Communication – how to stop brain overload and boost employee engagement

Every day, people are bombarded with enough information to overload a laptop within a week. It’s no surprise; therefore, that communication frequently tops the list of desired improvements for employees everywhere.

Getting it right will lead to alignment, collaboration, innovation and employee engagement, leading to an overall improvement in the bottom line. Getting it wrong leads to mistrust, uncertainty, wasted time and resources, fragmented teams, conflict, stress and disengagement. If you ask any employee how they’d rate their organisation’s internal communication on a scale of one to 10 (with 10 being ‘it’s brilliant’), you’d be lucky to raise a five in most organisations. Yet, communication is a business imperative that can, with a bit of effort and determination, easily be improved.

In the same way that your culture and values are the glue that sticks everything together, clear communication must run as a thread through everything you do. The issue is that people think if they’ve ‘put it out there’; it’s landed – job done. However, with such crazy volumes of information coming from all angles, it’s understandable that people will ‘auto-delete’ anything that’s a) not interesting b) not relevant at the time c) they don’t like / agree with.

For instance, suppose you want to communicate a change in the structure of your IT team. You email it out. You put a revised org chart on your internal comms platform. You ask line managers to mention it in their next team briefings. Then three months later when the impact of the changes kicks in, people say they weren’t informed.  They’re so busy concentrating on their own stuff that what’s happening somewhere else right at that time just gets ‘deleted’. It’s therefore not enough to communicate things once – it needs an on-going drip-feed approach; just good management really.

Good communication cannot be achieved simply by ‘telling’. It takes work to relay the message then allow people an opportunity to discuss (clarify) and maybe even challenge this with you. This is why consultation will get the message across far more effectively. As the ancient Chinese proverb goes ”Tell me and I forget. Teach me and I may remember. Involve me and I learn”.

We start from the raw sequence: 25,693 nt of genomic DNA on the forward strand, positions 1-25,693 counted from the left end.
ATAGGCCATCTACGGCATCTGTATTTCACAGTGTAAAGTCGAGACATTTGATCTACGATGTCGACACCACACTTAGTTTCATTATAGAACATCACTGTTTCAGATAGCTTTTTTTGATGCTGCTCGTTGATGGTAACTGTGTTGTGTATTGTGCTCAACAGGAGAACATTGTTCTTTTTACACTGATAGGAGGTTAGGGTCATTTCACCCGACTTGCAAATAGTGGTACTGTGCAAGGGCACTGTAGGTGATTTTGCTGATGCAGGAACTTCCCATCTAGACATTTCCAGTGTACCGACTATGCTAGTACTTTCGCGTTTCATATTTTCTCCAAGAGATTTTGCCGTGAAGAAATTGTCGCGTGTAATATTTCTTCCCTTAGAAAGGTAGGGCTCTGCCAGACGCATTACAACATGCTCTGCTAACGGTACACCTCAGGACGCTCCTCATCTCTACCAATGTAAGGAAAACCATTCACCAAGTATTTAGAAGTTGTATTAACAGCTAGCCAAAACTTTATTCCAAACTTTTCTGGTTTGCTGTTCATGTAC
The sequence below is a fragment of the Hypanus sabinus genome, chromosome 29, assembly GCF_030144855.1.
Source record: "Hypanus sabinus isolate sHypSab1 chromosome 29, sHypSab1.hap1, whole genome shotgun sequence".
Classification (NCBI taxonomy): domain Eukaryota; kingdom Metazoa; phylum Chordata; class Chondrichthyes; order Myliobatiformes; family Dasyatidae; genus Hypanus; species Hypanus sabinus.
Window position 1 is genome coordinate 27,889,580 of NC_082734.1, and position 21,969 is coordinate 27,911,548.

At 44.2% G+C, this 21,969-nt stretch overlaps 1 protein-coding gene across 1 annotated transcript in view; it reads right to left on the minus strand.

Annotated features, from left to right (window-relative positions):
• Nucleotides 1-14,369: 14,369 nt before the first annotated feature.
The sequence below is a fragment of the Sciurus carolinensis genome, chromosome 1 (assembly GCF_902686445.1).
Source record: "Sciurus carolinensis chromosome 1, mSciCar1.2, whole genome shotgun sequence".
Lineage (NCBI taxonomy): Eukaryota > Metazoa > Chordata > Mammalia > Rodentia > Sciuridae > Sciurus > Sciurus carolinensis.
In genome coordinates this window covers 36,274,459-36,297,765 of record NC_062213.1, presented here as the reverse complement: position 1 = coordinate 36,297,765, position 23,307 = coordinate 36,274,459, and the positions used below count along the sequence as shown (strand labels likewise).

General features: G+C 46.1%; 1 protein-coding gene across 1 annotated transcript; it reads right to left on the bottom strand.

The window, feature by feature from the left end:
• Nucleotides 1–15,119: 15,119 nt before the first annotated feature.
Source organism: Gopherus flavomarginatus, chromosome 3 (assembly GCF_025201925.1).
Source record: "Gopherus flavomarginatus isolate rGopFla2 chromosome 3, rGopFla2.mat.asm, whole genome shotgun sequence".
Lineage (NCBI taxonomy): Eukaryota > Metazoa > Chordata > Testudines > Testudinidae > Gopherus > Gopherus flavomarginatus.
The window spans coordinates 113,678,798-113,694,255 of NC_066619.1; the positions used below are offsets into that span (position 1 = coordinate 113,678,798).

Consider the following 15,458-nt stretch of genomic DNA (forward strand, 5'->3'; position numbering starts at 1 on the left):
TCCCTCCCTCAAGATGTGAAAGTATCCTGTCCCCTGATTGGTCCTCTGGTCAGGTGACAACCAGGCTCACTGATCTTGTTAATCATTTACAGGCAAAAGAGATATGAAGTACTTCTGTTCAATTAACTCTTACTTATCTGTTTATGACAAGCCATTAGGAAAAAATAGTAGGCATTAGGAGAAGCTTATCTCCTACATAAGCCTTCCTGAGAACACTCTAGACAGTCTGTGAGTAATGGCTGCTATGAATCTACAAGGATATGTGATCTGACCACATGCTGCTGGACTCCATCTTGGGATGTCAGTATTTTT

Everyone must take responsibility for communication, know how to do it and play their part. It’s up to every leader at every level to facilitate this – starting from the top. Transparency is key to building trust – be clear about where you stand, though also be prepared to listen. As a minimum:

  • Ensure people know where to find information centrally as and when they need it, for example via an intranet, comms platform or shared folder in the cloud.
  • Use a variety of approaches to communicate an important message, repeating as necessary
  • Check your people have understood by asking them (digital pulse surveys are great here for quick, ad hoc data capture)

You may well need a dedicated resource to keep everything up to date, though it’s worth it. Think about how much time, effort and investment you put into external communications…

At the end of the day, it’s about putting thought and effort into getting the information you do put out there right, so that people will want to take it in because it’s what they want and need to know. The endless copying into emails has to stop now – proceed on a strictly ‘need to know basis’ and then make sure information is available in the right place(s).

Create an environment in which communication channels are open and two-way; it’s vital you are able to access the stuff from the grassroots. The people who are ‘doing the doing’ often have the best ideas – ideas that can boost sales and profit or save you cost. Why wouldn’t you want to access this valuable ‘free’ resource?

A real life example: a part-time barman had a simple idea to clean beer pipes differently that he’d held back on, not wanting to overstep the mark. Then a new digital platform was launched whereby one of the features was to submit ideas. When rolled out across the company, his idea subsequently saved his employer £500K per year. He’d assumed someone must have tried it already. No one was ever asked for his opinion before. Opening up two-way communications enabled him to make his simple yet brilliant suggestion safely, without fear of recrimination or rejection.

In all communication, less really is more. Make it a ‘non-negotiable’ that people share only the essential stuff and only with those who need to know it and in the right way:

The Ten Cs of Communication:

  1. Clear: straight, simple contemporary – bullet points are a great tool – see case study here
  2. Concise: think ahead to use as few words as possible to maximise impact
  3. Consistent: make the right information available, repeating key messages
  4. Content: relevant, interesting, connects with the recipient(s)
  5. Compelling: put yourself ‘in their shoes’ to captivate and persuade
  6. Curious: be interested – two ears, one mouth – use accordingly
  7. Compassionate: empathetic to others’ needs and perspectives
  8. Creative: interesting, memorable, entertaining, impactful
  9. Confidence: know your stuff and prep for open, honest, ongoing feedback
  10. Connections: find people who understand and support you to get the message out there

BONUS TIP: Check it: write it, edit it, run it by a colleague, practise it

The ability to communicate well is today’s leadership essential. Whilst this will always be a work in progress, the good news is that as soon as people of influence start communicating effectively, others will follow.

And just imagine a world without all that endless, unnecessary communication where people could just get on with doing their jobs and make a positive impact instead…

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2020-07-21T16:02:37+01:00 March 28th, 2019|